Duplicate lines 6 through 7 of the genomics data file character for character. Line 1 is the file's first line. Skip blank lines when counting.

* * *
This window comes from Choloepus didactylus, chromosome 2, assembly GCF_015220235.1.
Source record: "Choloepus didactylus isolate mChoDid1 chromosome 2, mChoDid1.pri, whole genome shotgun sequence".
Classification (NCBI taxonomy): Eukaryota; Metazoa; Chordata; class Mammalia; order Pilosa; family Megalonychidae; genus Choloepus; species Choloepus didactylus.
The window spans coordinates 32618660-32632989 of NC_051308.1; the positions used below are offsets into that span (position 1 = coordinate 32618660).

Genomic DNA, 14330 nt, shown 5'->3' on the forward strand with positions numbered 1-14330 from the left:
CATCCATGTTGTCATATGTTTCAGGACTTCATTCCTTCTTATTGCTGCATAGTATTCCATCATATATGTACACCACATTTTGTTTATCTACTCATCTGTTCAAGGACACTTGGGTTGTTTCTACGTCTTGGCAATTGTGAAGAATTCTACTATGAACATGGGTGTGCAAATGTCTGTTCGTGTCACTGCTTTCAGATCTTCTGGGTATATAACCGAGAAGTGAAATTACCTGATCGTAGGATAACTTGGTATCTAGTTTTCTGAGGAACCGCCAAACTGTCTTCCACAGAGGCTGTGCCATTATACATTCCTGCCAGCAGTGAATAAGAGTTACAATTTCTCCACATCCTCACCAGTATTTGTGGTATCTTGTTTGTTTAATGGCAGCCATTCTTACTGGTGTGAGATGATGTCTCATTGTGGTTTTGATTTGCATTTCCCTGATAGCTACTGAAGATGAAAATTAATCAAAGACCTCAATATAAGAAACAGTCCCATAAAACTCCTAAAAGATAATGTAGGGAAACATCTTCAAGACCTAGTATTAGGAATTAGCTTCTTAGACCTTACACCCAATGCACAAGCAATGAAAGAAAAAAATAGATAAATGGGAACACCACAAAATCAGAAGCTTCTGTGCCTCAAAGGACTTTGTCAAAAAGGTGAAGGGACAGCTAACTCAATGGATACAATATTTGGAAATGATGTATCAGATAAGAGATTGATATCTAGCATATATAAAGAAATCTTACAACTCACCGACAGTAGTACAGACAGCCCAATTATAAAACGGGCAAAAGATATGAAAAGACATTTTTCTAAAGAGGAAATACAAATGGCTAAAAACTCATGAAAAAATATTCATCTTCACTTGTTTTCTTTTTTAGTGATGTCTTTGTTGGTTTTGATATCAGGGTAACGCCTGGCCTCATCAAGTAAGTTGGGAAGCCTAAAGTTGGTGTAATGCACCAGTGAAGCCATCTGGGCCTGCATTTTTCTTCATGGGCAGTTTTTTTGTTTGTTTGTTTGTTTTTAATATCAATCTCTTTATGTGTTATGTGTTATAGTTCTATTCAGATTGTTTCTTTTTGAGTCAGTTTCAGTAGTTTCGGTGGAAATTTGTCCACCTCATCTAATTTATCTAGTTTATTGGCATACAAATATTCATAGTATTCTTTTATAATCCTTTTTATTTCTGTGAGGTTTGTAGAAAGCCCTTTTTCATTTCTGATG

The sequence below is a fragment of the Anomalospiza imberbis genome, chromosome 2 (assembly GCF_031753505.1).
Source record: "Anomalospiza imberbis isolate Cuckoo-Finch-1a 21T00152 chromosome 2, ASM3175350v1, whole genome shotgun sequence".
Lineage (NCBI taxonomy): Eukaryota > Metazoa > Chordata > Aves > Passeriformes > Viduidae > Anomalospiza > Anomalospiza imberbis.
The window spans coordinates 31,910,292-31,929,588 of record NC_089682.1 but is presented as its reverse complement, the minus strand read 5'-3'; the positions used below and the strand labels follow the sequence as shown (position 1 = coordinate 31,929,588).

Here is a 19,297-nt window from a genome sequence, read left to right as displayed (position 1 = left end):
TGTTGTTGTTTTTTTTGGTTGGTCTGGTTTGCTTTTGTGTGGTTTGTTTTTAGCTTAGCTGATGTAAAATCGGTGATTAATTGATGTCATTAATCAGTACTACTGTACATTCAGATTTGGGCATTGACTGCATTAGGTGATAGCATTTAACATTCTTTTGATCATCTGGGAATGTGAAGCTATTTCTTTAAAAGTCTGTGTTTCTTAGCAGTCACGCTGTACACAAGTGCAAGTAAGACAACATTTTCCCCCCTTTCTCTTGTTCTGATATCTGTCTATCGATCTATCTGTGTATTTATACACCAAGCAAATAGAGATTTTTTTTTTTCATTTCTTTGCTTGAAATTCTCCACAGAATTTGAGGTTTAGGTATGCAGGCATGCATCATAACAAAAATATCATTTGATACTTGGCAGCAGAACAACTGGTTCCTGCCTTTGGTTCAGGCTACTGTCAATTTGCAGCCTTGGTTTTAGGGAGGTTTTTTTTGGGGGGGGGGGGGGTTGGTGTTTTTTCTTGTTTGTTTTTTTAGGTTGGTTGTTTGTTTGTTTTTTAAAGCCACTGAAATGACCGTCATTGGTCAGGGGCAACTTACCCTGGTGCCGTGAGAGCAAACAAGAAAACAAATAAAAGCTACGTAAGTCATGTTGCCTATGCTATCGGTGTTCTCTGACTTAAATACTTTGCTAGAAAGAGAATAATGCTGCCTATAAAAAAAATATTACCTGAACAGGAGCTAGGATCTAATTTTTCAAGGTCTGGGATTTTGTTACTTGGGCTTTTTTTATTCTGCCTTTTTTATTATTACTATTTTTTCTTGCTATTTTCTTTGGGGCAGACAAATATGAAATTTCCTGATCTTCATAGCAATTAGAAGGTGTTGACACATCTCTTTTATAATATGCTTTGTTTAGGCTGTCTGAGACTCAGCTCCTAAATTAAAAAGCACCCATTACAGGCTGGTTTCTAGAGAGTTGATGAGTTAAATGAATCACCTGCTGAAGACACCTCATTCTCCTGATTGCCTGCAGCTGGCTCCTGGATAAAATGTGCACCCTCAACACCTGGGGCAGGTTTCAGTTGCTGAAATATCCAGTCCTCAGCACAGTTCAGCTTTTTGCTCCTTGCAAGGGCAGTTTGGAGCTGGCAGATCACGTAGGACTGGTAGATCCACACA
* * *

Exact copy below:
CATCCATGTTGTCATATGTTTCAGGACTTCATTCCTTCTTATTGCTGCATAGTATTCCATCATATATGTACACCACATTTTGTTTATCTACTCATCTGTTCAAGGACACTTGGGTTGTTTCTACGTCTTGGCAATTGTGAAGAATTCTACTATGAACATGGGTGTGCAAATGTCTGTTCGTGTCACTGCTTTCAGATCTTCTGGGTATATAACCGAGAAGTGAAATTACCTGATCGTAGGATAACTTGGTATCTAGTTTTCTGAGGAACCGCCAAACTGTCTTCCACAGAGGCTGTGCCATTATACATTCCTGCCAGCAGTGAATAAGAGTTACAATTTCTCCACATCCTCACCAGTATTTGTGGTATCTTGTTTGTTTAATGGCAGCCATTCTTACTGGTGTGAGATGATGTCTCATTGTGGTTTTGATTTGCATTTCCCTGATAGCTACTGAAGATGAAAATTAATCAAAGACCTCAATATAAGAAACAGTCCCATAAAACTCCTAAAAGATAATGTAGGGAAACATCTTCAAGACCTAGTATTAGGAATTAGCTTCTTAGACCTTACACCCAATGCACAAGCAATGAAAGAAAAAAATAGATAAATGGGAACACCACAAAATCAGAAGCTTCTGTGCCTCAAAGGACTTTGTCAAAAAGGTGAAGGGACAGCTAACTCAATGGATACAATATTTGGAAATGATGTATCAGATAAGAGATTGATATCTAGCATATATAAAGAAATCTTACAACTCACCGACAGTAGTACAGACAGCCCAATTATAAAACGGGCAAAAGATATGAAAAGACATTTTTCTAAAGAGGAAATACAAATGGCTAAAAACTCATGAAAAAATATTCATCTTCACTTGTTTTCTTTTTTAGTGATGTCTTTGTTGGTTTTGATATCAGGGTAACGCCTGGCCTCATCAAGTAAGTTGGGAAGCCTAAAGTTGGTGTAATGCACCAGTGAAGCCATCTGGGCCTGCATTTTTCTTCATGGGCAGTTTTTTTGTTTGTTTGTTTGTTTTTAATATCAATCTCTTTATGTGTTATGTGTTATAGTTCTATTCAGATTGTTTCTTTTTGAGTCAGTTTCAGTAGTTTCGGTGGAAATTTGTCCACCTCATCTAATTTATCTAGTTTATTGGCATACAAATATTCATAGTATTCTTTTATAATCCTTTTTATTTCTGTGAGGTTTGTAGAAAGCCCTTTTTCATTTCTGATG

The sequence below is a fragment of the Anomalospiza imberbis genome, chromosome 2 (assembly GCF_031753505.1).